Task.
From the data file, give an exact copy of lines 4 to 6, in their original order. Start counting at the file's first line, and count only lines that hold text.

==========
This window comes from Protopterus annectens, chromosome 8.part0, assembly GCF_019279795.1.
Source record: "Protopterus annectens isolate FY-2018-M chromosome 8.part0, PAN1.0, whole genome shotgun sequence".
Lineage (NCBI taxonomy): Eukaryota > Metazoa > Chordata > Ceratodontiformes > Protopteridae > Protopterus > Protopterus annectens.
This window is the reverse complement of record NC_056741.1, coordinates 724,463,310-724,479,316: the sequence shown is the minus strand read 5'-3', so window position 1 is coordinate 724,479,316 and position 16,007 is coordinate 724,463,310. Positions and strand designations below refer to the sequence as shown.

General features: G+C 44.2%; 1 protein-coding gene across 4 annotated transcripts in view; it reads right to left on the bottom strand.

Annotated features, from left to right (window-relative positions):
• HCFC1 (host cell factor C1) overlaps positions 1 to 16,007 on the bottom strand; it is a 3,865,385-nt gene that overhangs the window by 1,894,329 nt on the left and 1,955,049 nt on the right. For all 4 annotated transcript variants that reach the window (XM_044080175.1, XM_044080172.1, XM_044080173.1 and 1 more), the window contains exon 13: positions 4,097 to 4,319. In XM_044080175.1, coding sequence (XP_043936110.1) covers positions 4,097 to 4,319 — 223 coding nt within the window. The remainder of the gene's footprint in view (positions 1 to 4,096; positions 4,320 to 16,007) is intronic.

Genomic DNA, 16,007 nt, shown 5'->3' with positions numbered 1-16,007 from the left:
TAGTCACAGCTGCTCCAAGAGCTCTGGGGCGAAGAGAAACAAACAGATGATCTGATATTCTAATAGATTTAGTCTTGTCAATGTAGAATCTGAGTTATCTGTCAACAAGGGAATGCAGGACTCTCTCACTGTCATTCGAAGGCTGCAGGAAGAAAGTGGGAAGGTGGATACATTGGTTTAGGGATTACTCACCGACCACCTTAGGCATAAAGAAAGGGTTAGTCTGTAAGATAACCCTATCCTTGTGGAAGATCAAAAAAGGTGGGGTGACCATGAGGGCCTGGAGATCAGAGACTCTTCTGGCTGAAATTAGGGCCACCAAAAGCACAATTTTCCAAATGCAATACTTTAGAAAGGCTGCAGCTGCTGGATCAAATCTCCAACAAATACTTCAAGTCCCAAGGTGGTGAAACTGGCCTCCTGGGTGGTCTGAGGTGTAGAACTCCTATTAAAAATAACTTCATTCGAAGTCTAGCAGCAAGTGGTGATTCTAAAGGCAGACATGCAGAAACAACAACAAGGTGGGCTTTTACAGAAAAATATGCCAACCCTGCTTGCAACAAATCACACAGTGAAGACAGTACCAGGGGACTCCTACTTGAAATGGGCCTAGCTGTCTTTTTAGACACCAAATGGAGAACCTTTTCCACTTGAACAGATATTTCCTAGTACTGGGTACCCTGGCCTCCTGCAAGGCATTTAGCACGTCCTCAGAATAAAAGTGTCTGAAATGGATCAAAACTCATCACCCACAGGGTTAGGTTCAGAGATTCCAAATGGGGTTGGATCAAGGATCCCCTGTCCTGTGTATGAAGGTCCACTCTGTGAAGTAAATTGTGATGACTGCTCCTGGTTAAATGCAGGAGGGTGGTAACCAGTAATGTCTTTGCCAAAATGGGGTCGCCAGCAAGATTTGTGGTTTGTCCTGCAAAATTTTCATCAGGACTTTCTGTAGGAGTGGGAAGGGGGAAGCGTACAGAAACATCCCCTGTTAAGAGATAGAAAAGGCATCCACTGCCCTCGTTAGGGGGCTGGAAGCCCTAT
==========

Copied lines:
This window is the reverse complement of record NC_056741.1, coordinates 724,463,310-724,479,316: the sequence shown is the minus strand read 5'-3', so window position 1 is coordinate 724,479,316 and position 16,007 is coordinate 724,463,310. Positions and strand designations below refer to the sequence as shown.

General features: G+C 44.2%; 1 protein-coding gene across 4 annotated transcripts in view; it reads right to left on the bottom strand.

Annotated features, from left to right (window-relative positions):